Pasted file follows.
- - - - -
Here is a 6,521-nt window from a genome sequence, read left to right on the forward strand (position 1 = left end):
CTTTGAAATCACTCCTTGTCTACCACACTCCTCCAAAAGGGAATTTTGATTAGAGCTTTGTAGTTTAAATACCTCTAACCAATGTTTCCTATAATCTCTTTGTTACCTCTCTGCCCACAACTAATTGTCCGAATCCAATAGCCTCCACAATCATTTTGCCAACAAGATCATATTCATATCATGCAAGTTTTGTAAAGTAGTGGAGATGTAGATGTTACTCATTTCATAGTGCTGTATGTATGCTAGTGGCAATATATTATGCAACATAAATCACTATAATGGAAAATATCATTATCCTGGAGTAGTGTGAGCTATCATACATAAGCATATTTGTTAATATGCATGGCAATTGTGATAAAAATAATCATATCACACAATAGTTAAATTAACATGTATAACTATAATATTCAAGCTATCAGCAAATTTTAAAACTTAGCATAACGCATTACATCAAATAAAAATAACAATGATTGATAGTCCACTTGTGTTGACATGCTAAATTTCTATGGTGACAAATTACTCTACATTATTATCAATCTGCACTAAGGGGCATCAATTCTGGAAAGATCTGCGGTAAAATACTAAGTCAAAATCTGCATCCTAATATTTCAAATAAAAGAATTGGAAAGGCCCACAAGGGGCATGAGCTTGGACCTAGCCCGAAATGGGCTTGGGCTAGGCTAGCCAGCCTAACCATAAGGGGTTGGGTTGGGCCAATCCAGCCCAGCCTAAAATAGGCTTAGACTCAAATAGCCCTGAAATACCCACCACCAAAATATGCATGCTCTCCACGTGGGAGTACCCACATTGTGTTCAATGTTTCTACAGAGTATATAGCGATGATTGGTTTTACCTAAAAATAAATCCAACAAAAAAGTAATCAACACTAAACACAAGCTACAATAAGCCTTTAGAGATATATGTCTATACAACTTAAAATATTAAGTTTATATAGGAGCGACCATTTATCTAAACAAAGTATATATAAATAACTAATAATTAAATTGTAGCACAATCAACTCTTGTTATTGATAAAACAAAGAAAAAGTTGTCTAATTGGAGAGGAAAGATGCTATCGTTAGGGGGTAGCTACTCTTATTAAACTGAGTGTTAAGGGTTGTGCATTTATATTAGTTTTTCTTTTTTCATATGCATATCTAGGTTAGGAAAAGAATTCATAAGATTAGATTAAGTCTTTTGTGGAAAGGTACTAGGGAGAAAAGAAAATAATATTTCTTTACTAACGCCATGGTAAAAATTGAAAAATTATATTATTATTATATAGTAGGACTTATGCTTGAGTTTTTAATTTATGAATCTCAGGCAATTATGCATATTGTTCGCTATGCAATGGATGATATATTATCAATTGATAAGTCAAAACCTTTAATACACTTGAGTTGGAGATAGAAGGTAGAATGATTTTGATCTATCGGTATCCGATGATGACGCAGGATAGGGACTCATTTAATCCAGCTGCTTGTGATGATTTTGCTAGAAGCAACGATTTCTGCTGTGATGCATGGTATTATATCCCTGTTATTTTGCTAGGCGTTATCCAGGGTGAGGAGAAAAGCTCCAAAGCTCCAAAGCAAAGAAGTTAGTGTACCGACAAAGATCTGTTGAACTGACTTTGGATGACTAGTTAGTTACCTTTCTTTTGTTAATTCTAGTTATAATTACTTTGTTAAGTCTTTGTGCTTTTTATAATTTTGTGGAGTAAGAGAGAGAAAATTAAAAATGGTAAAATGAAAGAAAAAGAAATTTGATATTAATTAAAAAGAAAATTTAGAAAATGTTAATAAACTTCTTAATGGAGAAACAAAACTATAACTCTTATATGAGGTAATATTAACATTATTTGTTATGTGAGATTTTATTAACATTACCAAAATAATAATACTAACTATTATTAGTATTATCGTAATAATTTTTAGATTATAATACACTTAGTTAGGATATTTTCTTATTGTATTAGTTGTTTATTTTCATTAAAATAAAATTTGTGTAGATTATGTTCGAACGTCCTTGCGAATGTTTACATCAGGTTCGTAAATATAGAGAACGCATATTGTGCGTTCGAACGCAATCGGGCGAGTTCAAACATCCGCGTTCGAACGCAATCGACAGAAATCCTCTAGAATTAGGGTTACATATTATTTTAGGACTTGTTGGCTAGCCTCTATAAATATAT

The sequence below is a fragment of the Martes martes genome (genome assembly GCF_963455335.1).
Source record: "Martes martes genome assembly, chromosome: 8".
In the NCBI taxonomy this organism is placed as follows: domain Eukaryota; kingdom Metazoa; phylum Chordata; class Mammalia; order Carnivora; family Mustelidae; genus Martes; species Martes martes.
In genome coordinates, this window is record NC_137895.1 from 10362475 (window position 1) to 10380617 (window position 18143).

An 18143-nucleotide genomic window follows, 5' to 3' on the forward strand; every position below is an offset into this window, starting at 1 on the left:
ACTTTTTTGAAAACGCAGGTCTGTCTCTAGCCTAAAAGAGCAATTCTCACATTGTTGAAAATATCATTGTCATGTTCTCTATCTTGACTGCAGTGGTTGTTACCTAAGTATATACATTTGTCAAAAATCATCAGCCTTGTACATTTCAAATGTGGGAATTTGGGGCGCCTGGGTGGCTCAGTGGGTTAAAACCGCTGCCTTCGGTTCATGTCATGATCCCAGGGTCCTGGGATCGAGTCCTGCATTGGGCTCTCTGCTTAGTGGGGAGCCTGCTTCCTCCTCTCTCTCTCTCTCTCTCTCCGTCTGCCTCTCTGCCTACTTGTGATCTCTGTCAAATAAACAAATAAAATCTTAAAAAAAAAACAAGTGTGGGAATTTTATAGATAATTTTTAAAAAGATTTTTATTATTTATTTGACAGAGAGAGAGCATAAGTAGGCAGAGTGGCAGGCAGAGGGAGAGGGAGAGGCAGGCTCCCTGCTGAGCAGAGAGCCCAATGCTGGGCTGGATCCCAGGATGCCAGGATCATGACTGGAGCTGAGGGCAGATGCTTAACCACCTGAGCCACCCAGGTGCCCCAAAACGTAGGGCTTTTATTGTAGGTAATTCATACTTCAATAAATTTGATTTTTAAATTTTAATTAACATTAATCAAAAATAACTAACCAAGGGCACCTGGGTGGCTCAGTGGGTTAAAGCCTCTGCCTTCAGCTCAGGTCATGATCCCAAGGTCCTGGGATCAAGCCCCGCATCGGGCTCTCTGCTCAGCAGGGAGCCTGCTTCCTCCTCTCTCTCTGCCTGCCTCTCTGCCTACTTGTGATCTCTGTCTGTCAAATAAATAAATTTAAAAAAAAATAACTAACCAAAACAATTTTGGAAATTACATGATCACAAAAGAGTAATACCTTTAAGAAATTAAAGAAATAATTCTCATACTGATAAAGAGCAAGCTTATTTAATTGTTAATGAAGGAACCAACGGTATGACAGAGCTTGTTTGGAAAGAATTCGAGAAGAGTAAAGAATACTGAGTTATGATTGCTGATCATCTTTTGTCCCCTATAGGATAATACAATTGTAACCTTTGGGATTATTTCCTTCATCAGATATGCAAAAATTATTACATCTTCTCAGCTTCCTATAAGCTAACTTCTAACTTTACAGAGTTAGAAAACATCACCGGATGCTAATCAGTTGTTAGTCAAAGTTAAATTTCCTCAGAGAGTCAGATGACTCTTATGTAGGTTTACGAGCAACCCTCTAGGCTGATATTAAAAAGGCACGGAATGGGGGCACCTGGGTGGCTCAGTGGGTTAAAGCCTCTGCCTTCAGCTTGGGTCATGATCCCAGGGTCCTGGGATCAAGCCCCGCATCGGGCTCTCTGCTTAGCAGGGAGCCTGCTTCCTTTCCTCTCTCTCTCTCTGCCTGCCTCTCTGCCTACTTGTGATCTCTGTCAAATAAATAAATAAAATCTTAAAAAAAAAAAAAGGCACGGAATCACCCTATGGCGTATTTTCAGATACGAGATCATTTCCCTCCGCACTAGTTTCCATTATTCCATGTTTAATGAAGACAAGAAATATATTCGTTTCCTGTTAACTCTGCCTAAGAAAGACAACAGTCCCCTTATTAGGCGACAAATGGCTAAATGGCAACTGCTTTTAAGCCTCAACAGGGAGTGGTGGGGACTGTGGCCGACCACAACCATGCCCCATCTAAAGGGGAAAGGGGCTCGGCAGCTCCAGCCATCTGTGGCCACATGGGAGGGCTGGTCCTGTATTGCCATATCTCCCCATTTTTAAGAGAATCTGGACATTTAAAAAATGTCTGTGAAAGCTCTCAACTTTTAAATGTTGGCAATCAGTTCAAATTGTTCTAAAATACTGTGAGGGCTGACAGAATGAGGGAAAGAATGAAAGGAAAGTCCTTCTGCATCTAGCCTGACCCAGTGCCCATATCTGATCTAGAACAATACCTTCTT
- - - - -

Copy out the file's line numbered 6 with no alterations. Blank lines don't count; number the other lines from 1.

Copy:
In genome coordinates, this window is record NC_137895.1 from 10362475 (window position 1) to 10380617 (window position 18143).